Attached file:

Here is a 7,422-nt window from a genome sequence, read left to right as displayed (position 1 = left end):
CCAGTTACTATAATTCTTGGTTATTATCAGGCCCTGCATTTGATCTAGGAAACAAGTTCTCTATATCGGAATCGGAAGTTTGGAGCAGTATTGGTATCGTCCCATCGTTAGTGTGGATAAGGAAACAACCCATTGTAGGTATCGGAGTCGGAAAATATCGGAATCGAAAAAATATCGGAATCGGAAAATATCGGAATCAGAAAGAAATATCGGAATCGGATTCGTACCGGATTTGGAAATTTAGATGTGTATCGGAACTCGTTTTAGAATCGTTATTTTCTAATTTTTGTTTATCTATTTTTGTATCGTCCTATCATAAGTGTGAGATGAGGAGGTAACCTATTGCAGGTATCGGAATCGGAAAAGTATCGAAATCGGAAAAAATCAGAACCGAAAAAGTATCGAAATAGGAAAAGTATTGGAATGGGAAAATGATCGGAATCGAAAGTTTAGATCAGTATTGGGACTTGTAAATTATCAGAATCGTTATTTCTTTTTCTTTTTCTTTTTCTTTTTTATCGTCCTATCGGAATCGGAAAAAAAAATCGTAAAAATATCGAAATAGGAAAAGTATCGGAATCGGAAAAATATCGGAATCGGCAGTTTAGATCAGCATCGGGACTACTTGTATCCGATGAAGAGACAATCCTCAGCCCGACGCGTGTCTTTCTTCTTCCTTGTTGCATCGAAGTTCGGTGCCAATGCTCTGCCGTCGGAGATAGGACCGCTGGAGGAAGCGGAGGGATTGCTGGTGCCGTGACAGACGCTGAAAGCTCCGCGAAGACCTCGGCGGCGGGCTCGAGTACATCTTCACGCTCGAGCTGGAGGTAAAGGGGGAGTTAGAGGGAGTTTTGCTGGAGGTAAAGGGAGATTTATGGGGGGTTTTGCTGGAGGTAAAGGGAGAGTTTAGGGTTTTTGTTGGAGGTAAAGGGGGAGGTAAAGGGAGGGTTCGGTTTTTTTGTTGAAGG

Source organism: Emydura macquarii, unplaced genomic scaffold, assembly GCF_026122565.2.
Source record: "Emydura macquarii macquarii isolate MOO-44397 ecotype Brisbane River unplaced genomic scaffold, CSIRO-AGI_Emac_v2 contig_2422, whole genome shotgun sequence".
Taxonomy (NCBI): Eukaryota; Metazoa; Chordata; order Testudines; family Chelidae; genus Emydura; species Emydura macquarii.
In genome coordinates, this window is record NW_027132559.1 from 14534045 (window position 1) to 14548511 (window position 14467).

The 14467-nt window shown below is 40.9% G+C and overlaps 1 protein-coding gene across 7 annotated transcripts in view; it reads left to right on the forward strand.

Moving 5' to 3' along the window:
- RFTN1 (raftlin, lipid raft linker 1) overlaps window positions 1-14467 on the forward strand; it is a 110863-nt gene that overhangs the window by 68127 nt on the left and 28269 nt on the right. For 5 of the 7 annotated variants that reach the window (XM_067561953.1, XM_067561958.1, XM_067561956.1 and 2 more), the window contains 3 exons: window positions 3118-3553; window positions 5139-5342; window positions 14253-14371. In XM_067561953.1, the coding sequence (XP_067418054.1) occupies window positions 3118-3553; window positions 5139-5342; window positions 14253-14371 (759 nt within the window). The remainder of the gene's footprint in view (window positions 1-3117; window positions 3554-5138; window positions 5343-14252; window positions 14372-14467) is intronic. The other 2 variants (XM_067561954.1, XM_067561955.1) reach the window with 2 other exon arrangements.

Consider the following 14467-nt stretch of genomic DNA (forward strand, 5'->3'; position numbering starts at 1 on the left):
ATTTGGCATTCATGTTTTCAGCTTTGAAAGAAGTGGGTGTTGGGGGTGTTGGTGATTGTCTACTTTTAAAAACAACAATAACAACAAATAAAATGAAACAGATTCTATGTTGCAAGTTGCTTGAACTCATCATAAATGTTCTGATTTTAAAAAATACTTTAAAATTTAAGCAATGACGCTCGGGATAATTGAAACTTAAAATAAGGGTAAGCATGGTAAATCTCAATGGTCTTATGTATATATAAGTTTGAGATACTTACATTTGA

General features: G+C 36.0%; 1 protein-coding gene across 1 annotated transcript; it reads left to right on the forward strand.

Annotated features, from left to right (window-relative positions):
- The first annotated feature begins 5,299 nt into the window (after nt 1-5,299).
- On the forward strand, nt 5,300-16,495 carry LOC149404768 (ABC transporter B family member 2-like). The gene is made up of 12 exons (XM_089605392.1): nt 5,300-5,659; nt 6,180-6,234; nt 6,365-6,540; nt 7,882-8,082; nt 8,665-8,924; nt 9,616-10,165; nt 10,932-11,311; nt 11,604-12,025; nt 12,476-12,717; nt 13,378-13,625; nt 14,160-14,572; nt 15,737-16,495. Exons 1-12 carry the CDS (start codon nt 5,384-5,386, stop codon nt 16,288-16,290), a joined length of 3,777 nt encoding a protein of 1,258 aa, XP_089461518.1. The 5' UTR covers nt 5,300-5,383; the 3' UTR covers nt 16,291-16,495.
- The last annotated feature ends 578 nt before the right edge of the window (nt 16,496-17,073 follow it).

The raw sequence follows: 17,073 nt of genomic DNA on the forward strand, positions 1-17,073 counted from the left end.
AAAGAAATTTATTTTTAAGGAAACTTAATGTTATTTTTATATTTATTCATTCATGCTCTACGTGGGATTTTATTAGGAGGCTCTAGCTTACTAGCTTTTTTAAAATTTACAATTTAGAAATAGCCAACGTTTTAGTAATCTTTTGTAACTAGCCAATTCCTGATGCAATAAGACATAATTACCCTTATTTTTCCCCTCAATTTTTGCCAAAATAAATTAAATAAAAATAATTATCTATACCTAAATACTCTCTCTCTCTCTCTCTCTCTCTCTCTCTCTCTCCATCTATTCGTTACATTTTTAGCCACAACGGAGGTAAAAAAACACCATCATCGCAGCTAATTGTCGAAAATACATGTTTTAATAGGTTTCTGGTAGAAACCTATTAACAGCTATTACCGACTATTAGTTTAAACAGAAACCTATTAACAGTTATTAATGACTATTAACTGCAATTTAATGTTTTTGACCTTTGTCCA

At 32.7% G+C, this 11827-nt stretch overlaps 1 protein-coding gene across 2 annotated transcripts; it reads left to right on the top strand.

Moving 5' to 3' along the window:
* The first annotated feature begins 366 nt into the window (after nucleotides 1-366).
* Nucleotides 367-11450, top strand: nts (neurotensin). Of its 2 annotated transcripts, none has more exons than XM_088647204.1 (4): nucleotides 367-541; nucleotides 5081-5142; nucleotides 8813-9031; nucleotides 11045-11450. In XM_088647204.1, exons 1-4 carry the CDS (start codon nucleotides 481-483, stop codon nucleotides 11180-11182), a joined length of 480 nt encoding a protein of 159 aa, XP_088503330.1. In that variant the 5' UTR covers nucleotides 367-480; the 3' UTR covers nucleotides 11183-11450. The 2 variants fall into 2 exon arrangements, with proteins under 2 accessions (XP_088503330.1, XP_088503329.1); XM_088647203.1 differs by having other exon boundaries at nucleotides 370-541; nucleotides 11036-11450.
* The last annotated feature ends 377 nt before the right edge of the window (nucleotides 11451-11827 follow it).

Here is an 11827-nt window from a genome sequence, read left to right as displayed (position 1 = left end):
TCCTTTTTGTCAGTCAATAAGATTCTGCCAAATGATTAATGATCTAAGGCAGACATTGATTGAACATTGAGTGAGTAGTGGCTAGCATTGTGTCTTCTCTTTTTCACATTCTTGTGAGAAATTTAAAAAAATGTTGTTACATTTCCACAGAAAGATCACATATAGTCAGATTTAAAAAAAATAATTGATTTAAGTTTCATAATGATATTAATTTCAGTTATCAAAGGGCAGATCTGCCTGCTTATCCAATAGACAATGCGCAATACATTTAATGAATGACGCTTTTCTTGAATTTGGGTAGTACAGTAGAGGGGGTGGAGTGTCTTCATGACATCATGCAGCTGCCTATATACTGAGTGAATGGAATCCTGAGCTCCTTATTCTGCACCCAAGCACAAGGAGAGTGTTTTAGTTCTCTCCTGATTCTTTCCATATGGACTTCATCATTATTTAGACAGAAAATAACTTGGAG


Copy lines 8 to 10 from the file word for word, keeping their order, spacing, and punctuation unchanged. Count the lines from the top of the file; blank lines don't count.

Moving 5' to 3' along the window:
- RFTN1 (raftlin, lipid raft linker 1) overlaps window positions 1-14467 on the forward strand; it is a 110863-nt gene that overhangs the window by 68127 nt on the left and 28269 nt on the right. For 5 of the 7 annotated variants that reach the window (XM_067561953.1, XM_067561958.1, XM_067561956.1 and 2 more), the window contains 3 exons: window positions 3118-3553; window positions 5139-5342; window positions 14253-14371. In XM_067561953.1, the coding sequence (XP_067418054.1) occupies window positions 3118-3553; window positions 5139-5342; window positions 14253-14371 (759 nt within the window). The remainder of the gene's footprint in view (window positions 1-3117; window positions 3554-5138; window positions 5343-14252; window positions 14372-14467) is intronic. The other 2 variants (XM_067561954.1, XM_067561955.1) reach the window with 2 other exon arrangements.

Consider the following 14467-nt stretch of genomic DNA (forward strand, 5'->3'; position numbering starts at 1 on the left):